§ Amendments made: No. 5, in page 77, line 8, leave out "District Judges (Magistrates" Courts)" and insert "Resident Magistrates".
§ No. 6, in page 77, line 11, leave out "District Judges (Magistrates" Courts)" and insert "Resident Magistrates".—[Mr. Browne.]
§ Mr. Browne
I beg to move amendment No. 105, in page 77, line 23, leave out "expenses" and insert "salaries".
§ Mr. Browne
Post devolution of criminal justice, determination of judicial salaries is to remain an excepted matter, but the remuneration will be paid from the Northern Ireland Consolidated Fund rather than the United Kingdom Consolidated Fund. Paragraph 10 of the schedule amends section 168(2) of the Magistrates' Courts Act (Northern Ireland) 1964, which provides for the payment of salaries to resident magistrates. The original drafting of the paragraph referred to the payment of "expenses" being transferred from the United Kingdom Consolidated Fund to the Northern Ireland Consolidated Fund. The amendment, which is technical, reflects the fact that the payment of salaries will be transferred by the Bill.
Amendment No. 155, which is also technical, provides for removal of the revocation of section 75(1) of the Judicature (Northern Ireland) Act 1978, which deals with the appointment of the official solicitor. Post devolution, it is intended that the office of official solicitor will be removed from the list of statutory officers in schedule 3 to the 1978 Act, as the status of the statutory officer will be confined to posts of an inherently judicial character. The official solicitor post is not of that character.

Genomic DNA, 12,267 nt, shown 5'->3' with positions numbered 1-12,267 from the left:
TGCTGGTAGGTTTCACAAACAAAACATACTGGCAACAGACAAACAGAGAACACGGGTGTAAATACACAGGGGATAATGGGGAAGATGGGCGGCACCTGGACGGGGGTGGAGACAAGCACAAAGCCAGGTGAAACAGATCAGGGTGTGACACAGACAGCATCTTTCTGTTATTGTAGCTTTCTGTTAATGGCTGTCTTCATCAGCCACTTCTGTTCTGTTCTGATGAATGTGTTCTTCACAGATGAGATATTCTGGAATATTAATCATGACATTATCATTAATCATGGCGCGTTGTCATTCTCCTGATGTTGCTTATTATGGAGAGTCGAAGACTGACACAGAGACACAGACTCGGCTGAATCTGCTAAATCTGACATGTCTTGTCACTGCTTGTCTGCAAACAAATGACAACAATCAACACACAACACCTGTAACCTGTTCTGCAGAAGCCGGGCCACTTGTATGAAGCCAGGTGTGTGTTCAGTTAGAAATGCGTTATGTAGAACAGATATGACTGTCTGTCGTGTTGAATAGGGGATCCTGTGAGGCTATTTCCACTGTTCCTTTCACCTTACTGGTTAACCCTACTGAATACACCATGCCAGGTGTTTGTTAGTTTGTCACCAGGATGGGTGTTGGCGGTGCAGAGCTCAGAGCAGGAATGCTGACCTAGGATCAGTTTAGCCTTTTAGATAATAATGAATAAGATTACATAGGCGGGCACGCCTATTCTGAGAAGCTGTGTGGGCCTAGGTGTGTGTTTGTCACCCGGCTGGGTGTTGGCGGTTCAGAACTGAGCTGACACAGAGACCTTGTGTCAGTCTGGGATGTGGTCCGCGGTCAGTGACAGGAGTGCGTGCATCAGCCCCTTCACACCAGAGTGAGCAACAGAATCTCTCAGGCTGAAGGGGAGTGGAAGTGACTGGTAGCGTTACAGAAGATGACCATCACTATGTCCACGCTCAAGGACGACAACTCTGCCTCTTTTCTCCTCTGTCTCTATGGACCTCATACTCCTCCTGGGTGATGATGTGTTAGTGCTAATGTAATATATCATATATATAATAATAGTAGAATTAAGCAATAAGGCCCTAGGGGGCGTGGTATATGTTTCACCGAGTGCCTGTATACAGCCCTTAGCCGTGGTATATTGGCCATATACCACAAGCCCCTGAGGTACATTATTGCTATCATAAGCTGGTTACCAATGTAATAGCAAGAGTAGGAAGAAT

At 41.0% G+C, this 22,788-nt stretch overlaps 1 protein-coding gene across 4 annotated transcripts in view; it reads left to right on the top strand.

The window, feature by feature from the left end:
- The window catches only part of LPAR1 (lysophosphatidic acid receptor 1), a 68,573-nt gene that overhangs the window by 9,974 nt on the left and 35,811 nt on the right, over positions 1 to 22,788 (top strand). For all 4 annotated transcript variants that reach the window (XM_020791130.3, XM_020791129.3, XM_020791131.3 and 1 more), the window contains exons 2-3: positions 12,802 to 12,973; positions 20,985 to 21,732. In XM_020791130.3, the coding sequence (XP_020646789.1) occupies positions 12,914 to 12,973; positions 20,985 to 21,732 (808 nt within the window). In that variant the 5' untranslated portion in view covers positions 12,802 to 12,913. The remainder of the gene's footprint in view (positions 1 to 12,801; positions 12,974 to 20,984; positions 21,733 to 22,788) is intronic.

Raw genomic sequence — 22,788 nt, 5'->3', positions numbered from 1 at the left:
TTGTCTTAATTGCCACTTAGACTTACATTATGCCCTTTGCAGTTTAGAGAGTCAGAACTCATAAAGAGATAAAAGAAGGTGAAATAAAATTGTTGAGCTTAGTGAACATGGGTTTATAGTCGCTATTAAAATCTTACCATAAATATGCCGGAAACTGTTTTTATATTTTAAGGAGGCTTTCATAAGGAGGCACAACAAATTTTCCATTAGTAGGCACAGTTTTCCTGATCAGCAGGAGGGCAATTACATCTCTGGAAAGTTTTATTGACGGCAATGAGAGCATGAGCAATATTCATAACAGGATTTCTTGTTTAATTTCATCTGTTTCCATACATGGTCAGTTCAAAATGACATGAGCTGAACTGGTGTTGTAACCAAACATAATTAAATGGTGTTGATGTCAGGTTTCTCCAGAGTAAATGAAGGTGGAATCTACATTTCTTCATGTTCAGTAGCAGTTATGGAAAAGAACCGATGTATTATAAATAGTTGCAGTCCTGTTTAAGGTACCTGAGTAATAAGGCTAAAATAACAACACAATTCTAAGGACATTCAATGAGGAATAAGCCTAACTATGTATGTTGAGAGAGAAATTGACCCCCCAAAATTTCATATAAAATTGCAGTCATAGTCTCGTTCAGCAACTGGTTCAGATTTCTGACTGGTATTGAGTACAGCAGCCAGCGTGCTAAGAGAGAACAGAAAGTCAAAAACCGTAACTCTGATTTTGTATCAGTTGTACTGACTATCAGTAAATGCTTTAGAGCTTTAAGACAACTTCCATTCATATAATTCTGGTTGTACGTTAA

The removal will be achieved by subordinate legislation, which is the point of the amendment. In anticipation of that change. It is necessary to retain section 75(1) of the 1978 Act, which provides for the official solicitor's appointment by the Lord Chancellor after consultation with the Lord Chief Justice. As drafted, the Bill did not achieve that objective, and this technical amendment is designed to put that right. That is what it achieves and I commend it to the House.
Amendment agreed to.
§ Mr. Browne
I beg to move amendment No. 106, in page 82, line 23, leave out "subsections (2) and (11)" and insert "subsection (2)".
Mr. Deputy Speaker
With this it will be convenient to discuss the following: Government amendments Nos. 107 to 109.
66 Amendment No. 33, in clause 10, page 8, line 6, leave out "Lord Chancellor" and insert—'First Minister and deputy First Minister acting jointly'.
Amendment No. 34, in page 8, line 9, leave out "Lord Chancellor" and insert "Lord Chief Justice".
Amendment No. 31, in page 8, line 9, leave out from "Chancellor" to end of line 12.
Amendment No. 32, in page 8, line 13, leave out subsection (3).
Amendment No. 35, in page 8, line 17, leave out "Lord Chancellor" and insert—'First Minister and deputy First Minister acting jointly'.
Amendment No. 36, in page 8, line 18, at end insert—'() No order under this section may be made without the agreement of the Lord Chief Justice.'.
Amendment No. 74. in page 8, line 27, after "body", insert "or".
Amendment No. 71, in page 8, line 30, leave out from "creditors" to end of line 31.